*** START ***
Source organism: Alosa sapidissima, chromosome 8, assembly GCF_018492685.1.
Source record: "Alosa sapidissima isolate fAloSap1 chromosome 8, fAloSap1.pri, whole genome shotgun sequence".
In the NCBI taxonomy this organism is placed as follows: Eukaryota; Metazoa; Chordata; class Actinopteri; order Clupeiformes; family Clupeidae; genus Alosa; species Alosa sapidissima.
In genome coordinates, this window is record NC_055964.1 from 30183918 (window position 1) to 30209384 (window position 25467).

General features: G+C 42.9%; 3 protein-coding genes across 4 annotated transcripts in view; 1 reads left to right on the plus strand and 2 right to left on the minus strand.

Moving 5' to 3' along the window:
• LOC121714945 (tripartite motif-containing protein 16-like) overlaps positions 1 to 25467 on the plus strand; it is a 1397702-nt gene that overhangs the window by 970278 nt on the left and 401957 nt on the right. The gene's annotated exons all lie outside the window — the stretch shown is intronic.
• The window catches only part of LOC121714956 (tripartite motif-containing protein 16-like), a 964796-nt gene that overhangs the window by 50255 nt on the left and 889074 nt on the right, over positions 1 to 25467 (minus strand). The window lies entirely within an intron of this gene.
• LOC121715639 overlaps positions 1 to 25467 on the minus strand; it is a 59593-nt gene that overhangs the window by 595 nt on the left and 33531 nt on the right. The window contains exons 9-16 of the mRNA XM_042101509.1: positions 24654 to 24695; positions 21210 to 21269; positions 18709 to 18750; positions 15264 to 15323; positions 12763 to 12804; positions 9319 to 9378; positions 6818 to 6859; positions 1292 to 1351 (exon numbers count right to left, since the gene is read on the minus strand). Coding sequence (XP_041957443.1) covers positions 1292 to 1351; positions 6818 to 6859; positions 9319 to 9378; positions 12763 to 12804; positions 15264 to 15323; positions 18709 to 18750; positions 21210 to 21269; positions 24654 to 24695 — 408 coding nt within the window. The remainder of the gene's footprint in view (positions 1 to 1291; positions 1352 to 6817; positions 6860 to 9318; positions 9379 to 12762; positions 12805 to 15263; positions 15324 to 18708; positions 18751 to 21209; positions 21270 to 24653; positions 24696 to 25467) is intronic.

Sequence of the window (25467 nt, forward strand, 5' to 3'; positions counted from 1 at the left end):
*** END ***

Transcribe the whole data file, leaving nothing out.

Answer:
Source organism: Alosa sapidissima, chromosome 8, assembly GCF_018492685.1.
Source record: "Alosa sapidissima isolate fAloSap1 chromosome 8, fAloSap1.pri, whole genome shotgun sequence".
In the NCBI taxonomy this organism is placed as follows: Eukaryota; Metazoa; Chordata; class Actinopteri; order Clupeiformes; family Clupeidae; genus Alosa; species Alosa sapidissima.
In genome coordinates, this window is record NC_055964.1 from 30183918 (window position 1) to 30209384 (window position 25467).

General features: G+C 42.9%; 3 protein-coding genes across 4 annotated transcripts in view; 1 reads left to right on the plus strand and 2 right to left on the minus strand.

Moving 5' to 3' along the window:
• LOC121714945 (tripartite motif-containing protein 16-like) overlaps positions 1 to 25467 on the plus strand; it is a 1397702-nt gene that overhangs the window by 970278 nt on the left and 401957 nt on the right. The gene's annotated exons all lie outside the window — the stretch shown is intronic.
• The window catches only part of LOC121714956 (tripartite motif-containing protein 16-like), a 964796-nt gene that overhangs the window by 50255 nt on the left and 889074 nt on the right, over positions 1 to 25467 (minus strand). The window lies entirely within an intron of this gene.
• LOC121715639 overlaps positions 1 to 25467 on the minus strand; it is a 59593-nt gene that overhangs the window by 595 nt on the left and 33531 nt on the right. The window contains exons 9-16 of the mRNA XM_042101509.1: positions 24654 to 24695; positions 21210 to 21269; positions 18709 to 18750; positions 15264 to 15323; positions 12763 to 12804; positions 9319 to 9378; positions 6818 to 6859; positions 1292 to 1351 (exon numbers count right to left, since the gene is read on the minus strand). Coding sequence (XP_041957443.1) covers positions 1292 to 1351; positions 6818 to 6859; positions 9319 to 9378; positions 12763 to 12804; positions 15264 to 15323; positions 18709 to 18750; positions 21210 to 21269; positions 24654 to 24695 — 408 coding nt within the window. The remainder of the gene's footprint in view (positions 1 to 1291; positions 1352 to 6817; positions 6860 to 9318; positions 9379 to 12762; positions 12805 to 15263; positions 15324 to 18708; positions 18751 to 21209; positions 21270 to 24653; positions 24696 to 25467) is intronic.

Sequence of the window (25467 nt, forward strand, 5' to 3'; positions counted from 1 at the left end):